Forgotten children - Education Committee Report
Erin Smart | 25.07.2018
02.05.2018 Nicholas Endean
Parents up and down the country are using Crowd justice – a form of crowdfunding, to fund challenges to local authorities cutting special educational needs and disability (SEND) provision reports the Guardian.
With greater pressures being places on local authorities from central government over budgets, many families with disabled children are seeing special educational support being stripped away as part of Education, Health and Care Plans (EHCP). The challenges usually arise over specialist transport provision, speech and language therapy (SALT) and one-to-one support in mainstream schools.
However there is a growing resistance to this and the newspaper tells the story of Alicia McColl and her son, Kian who suffers from autism. Alicia questioned Surrey County Council over their budget cuts and has raised £2,600 through crowdfunding in order to judicially review and challenge the cuts.
This is not the first case of this kind with a further crowdfunding judicial review in Hackney already proving to be successful in fighting a cut to the disability education budget.
To illustrate the problem further, the National Education Union point to government statistics showing that more than 4,000 SEND children were awaiting a school placement last year. This is double the year previous with the blame being attributed to there not being sufficient resources for mainstream schools to support disabled children. As a result many children find themselves being schooled at home by parents.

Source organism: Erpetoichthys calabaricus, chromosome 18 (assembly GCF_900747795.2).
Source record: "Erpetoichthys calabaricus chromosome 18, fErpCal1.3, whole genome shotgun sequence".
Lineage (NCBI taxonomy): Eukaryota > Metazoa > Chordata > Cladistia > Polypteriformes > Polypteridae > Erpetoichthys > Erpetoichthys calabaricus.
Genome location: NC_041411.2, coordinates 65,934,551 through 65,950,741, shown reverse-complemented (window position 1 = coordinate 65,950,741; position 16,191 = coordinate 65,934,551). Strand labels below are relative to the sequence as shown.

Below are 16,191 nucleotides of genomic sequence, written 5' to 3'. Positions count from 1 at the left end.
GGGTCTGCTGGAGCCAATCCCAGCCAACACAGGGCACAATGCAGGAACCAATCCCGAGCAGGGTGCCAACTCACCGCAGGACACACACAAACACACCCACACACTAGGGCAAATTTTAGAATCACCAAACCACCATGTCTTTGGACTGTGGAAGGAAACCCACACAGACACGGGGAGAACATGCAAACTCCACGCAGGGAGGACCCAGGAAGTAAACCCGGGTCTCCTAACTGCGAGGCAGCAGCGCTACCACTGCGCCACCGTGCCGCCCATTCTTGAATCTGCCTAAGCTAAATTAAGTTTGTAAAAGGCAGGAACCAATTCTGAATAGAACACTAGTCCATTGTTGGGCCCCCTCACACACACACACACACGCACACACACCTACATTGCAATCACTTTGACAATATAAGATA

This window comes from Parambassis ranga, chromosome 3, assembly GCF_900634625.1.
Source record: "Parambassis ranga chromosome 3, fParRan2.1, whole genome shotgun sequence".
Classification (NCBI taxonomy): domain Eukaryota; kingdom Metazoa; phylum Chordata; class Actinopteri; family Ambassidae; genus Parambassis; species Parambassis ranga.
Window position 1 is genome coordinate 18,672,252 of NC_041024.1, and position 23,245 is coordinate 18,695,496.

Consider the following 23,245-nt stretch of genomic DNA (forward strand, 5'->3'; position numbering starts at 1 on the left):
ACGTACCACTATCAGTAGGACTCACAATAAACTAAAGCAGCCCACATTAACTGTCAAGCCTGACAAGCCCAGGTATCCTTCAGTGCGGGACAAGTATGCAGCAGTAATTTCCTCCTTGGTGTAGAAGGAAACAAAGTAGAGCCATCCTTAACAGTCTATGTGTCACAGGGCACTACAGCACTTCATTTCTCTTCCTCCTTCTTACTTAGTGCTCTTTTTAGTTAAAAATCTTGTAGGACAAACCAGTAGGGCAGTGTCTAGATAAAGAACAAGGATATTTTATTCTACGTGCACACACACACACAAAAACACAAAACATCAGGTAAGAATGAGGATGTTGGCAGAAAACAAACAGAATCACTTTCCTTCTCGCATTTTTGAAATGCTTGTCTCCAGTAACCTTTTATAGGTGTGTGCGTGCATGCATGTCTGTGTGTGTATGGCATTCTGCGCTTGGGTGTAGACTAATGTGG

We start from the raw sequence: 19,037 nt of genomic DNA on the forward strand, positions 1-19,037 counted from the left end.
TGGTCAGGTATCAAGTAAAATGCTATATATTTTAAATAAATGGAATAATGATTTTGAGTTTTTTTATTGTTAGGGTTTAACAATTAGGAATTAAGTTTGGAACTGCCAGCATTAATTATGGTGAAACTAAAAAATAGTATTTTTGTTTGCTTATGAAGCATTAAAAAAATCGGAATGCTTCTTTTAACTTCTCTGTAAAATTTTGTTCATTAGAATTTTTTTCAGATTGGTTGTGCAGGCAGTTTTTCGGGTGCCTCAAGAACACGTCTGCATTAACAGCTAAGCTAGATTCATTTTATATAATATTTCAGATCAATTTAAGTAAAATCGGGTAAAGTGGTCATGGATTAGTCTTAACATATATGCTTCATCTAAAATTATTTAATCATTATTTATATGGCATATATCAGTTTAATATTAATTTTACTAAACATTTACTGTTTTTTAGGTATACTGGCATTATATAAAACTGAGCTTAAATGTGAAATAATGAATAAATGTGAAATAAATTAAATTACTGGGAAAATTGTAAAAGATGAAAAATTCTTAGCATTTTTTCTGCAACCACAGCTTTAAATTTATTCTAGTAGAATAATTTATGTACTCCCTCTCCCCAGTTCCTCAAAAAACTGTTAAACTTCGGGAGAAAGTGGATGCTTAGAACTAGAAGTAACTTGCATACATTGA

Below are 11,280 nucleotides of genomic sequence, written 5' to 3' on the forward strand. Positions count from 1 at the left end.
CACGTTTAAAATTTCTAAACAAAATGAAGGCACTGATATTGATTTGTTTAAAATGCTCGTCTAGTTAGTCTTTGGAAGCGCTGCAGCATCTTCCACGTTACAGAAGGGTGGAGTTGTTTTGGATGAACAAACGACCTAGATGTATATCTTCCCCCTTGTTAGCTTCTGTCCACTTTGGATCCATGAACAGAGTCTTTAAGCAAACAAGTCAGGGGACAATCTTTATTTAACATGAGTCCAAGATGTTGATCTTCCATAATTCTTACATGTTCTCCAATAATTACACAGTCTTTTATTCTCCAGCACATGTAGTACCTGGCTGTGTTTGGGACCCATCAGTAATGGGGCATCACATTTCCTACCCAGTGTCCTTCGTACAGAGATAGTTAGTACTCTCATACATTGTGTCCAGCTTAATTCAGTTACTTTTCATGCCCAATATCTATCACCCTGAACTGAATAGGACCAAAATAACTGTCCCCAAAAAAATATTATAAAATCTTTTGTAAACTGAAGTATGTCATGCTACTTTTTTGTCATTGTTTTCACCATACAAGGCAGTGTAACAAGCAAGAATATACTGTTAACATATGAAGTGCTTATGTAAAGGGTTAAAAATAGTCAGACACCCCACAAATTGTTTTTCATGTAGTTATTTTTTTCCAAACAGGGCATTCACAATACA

Children with special educational needs are entitled to an education that meets their needs. The whole purpose of removing statements and replacing them with EHCP’s was to ensure that from the earliest possible moment there was a clear pathway between differing agencies to ensure both educational and health needs are met and articulated in one document.
Determinations of how needs are met and what provisions are required should always be needs-led and not financially driven. Ultimately if decisions are being made in this manner, it exposes local authorities to the threat of judicial review from parents, as any decision could be considered unlawful by the courts.
At Moore Blatch we have specialist and dedicated education and public law teams who can advise you on the merits of a judicial review if your child is facing a budget cut. Please contact Paula Barnes on 02380 718195 for a non-obligation discussion.